I think since Ryan’s stopped posting, it’s become a split between highlighting new rig equipment for the click-through money, and a high-end gear-whore paradise.

    • Sub-$10K raw cameras are budget friendly for independent filmmakers. Let’s not forget that as with any “school” people graduate to higher levels that can accommodate more advanced tools. It’s still clearly in the same league. There are plenty of tech advances well outside of the indie film league that don’t get extensive coverage on NFS because they aren’t relavent beyond a passing mention as a point of interest. The S35 is more than that or a lot of us. It’s news worth keeping up with.

    • We still post almost daily about DSLRs or other budget cameras, but it only makes sense that our coverage would expand with more resources. Also, just because something is expensive, doesn’t mean you have to buy it – you can always rent it, and even if you’re not renting it, knowing that it exists could potentially benefit you down the road. We have a much more varied audience than just people who are starting out for the first time. That’s just like anyone who might have a specific camera in the title of their blog – that doesn’t mean they only cover that one camera.

      • Joe, i really appreciate you posting about cameras like this. Through this website i have learned so much, my tastes and goals have grown as well though knowledge gained here. Two years ago i was all about film making with DSLRs , but as you stated, things change and i hope like my self more of your viewers have grown as well. With that said posts like this one are extremely relevant to myself and i thank you for taking the time to update us on this information.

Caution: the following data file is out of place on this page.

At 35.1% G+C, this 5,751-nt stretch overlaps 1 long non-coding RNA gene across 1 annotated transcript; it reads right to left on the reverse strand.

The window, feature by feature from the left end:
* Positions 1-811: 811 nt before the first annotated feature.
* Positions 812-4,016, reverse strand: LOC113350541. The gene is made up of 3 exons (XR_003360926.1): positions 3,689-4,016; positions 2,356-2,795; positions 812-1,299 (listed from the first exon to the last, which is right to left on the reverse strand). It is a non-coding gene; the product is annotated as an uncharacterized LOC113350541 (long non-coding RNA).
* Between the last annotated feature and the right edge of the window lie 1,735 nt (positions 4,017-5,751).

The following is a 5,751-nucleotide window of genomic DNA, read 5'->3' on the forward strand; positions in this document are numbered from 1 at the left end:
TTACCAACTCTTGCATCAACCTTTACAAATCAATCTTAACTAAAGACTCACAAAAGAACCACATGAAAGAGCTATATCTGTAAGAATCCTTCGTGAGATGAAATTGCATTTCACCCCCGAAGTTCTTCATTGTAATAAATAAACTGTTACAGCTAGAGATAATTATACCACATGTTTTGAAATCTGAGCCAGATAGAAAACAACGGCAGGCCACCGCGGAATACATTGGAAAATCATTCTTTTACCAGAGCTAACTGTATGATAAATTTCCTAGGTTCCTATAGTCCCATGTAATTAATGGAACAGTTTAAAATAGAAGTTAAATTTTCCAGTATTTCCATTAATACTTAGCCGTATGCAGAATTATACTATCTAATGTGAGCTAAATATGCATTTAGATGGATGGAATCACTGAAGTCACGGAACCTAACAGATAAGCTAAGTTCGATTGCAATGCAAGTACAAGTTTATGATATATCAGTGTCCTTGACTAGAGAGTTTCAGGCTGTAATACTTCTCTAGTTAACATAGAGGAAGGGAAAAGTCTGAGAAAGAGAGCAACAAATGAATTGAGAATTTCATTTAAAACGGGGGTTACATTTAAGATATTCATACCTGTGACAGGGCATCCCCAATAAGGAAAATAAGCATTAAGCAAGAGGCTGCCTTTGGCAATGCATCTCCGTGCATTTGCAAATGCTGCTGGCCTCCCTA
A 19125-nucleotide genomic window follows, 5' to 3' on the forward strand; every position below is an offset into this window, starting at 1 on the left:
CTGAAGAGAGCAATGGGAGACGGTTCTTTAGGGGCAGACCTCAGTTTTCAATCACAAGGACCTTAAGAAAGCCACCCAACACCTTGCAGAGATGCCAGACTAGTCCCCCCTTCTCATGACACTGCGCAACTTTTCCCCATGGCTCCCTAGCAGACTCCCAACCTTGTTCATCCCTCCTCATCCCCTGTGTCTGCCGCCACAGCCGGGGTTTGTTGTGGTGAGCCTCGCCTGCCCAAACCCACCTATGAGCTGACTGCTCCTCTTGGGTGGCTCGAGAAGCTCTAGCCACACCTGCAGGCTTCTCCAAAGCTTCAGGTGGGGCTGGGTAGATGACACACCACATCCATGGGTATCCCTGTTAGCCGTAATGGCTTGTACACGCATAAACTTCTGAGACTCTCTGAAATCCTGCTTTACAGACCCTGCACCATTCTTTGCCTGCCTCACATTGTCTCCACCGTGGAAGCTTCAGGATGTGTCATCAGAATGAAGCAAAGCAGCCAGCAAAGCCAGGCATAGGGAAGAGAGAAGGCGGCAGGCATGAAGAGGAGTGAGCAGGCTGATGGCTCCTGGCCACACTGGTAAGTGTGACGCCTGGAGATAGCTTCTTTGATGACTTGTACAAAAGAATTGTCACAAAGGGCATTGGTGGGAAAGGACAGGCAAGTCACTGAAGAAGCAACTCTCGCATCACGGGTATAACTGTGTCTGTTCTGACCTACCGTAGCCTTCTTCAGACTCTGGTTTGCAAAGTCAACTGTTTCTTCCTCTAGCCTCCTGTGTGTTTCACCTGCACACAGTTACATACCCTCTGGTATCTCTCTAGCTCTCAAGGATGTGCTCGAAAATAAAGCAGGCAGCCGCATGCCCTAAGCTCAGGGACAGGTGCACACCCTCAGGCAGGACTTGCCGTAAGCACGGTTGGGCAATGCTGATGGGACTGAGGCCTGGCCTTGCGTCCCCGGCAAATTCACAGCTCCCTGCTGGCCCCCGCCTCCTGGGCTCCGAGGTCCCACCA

This camera looks like an amazing product (almost alexa quality) and as my knowledge has evolved i am always excited to come back to this site and learn more about technology through posts like this that are within my reach.

        • I’m glad it’s helped – I know I continue to learn something new every day, and it was actually through reading this site in the beginning that I learned a lot of things I never would have learned in school.

      • Gary Simmons on 01.3.13 @ 9:39PM

        Right on Joe you guys have helped me go from can I do it with my T3i to yes I can and now I am ready to invest in a more expensive rig. You should cover both High and low end because we do want to move on up.
        Never listen to people who say it’s got to be this way or the highway you are doing an excellent job and there is nothing wrong with being noticed and courted by higher end gear advertisement. It shows that you got something going on. As long as you still provide the beginner with the same support that got me started you go for it man.